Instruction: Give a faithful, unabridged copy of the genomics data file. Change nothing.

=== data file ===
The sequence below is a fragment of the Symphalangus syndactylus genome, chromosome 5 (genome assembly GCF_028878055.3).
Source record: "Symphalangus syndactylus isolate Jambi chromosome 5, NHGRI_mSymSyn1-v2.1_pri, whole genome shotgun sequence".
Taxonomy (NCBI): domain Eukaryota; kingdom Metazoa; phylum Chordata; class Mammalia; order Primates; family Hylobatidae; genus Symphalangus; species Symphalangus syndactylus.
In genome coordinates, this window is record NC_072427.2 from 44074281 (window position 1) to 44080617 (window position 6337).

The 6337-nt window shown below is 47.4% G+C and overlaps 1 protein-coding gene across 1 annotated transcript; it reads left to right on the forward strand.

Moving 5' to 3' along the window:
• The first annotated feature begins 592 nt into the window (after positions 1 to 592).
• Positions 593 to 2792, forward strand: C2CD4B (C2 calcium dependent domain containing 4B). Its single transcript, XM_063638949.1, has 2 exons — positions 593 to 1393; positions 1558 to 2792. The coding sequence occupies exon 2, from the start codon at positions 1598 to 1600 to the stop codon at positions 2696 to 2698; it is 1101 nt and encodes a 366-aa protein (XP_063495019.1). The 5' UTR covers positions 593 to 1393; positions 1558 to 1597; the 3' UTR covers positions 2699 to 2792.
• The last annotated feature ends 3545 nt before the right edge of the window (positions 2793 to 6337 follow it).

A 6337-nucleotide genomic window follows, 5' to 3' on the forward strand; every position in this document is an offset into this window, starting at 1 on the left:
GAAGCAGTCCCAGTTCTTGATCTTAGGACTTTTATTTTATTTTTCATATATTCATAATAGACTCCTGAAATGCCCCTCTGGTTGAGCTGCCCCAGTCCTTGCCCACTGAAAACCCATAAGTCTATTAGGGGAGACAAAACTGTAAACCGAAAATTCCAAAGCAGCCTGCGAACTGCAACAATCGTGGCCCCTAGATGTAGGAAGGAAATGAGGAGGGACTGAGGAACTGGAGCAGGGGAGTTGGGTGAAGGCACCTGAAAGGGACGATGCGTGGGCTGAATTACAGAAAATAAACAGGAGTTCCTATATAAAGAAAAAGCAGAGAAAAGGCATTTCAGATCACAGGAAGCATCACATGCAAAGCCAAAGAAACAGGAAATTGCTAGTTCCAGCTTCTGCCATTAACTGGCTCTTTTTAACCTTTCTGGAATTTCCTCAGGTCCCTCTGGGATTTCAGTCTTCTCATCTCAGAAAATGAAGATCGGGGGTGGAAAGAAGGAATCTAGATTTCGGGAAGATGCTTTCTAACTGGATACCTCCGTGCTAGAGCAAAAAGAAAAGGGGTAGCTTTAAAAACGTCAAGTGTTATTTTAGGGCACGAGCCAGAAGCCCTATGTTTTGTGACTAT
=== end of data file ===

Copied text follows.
The sequence below is a fragment of the Symphalangus syndactylus genome, chromosome 5 (genome assembly GCF_028878055.3).
Source record: "Symphalangus syndactylus isolate Jambi chromosome 5, NHGRI_mSymSyn1-v2.1_pri, whole genome shotgun sequence".
Taxonomy (NCBI): domain Eukaryota; kingdom Metazoa; phylum Chordata; class Mammalia; order Primates; family Hylobatidae; genus Symphalangus; species Symphalangus syndactylus.
In genome coordinates, this window is record NC_072427.2 from 44074281 (window position 1) to 44080617 (window position 6337).

The 6337-nt window shown below is 47.4% G+C and overlaps 1 protein-coding gene across 1 annotated transcript; it reads left to right on the forward strand.

Moving 5' to 3' along the window:
• The first annotated feature begins 592 nt into the window (after positions 1 to 592).
• Positions 593 to 2792, forward strand: C2CD4B (C2 calcium dependent domain containing 4B). Its single transcript, XM_063638949.1, has 2 exons — positions 593 to 1393; positions 1558 to 2792. The coding sequence occupies exon 2, from the start codon at positions 1598 to 1600 to the stop codon at positions 2696 to 2698; it is 1101 nt and encodes a 366-aa protein (XP_063495019.1). The 5' UTR covers positions 593 to 1393; positions 1558 to 1597; the 3' UTR covers positions 2699 to 2792.
• The last annotated feature ends 3545 nt before the right edge of the window (positions 2793 to 6337 follow it).

A 6337-nucleotide genomic window follows, 5' to 3' on the forward strand; every position in this document is an offset into this window, starting at 1 on the left:
GAAGCAGTCCCAGTTCTTGATCTTAGGACTTTTATTTTATTTTTCATATATTCATAATAGACTCCTGAAATGCCCCTCTGGTTGAGCTGCCCCAGTCCTTGCCCACTGAAAACCCATAAGTCTATTAGGGGAGACAAAACTGTAAACCGAAAATTCCAAAGCAGCCTGCGAACTGCAACAATCGTGGCCCCTAGATGTAGGAAGGAAATGAGGAGGGACTGAGGAACTGGAGCAGGGGAGTTGGGTGAAGGCACCTGAAAGGGACGATGCGTGGGCTGAATTACAGAAAATAAACAGGAGTTCCTATATAAAGAAAAAGCAGAGAAAAGGCATTTCAGATCACAGGAAGCATCACATGCAAAGCCAAAGAAACAGGAAATTGCTAGTTCCAGCTTCTGCCATTAACTGGCTCTTTTTAACCTTTCTGGAATTTCCTCAGGTCCCTCTGGGATTTCAGTCTTCTCATCTCAGAAAATGAAGATCGGGGGTGGAAAGAAGGAATCTAGATTTCGGGAAGATGCTTTCTAACTGGATACCTCCGTGCTAGAGCAAAAAGAAAAGGGGTAGCTTTAAAAACGTCAAGTGTTATTTTAGGGCACGAGCCAGAAGCCCTATGTTTTGTGACTAT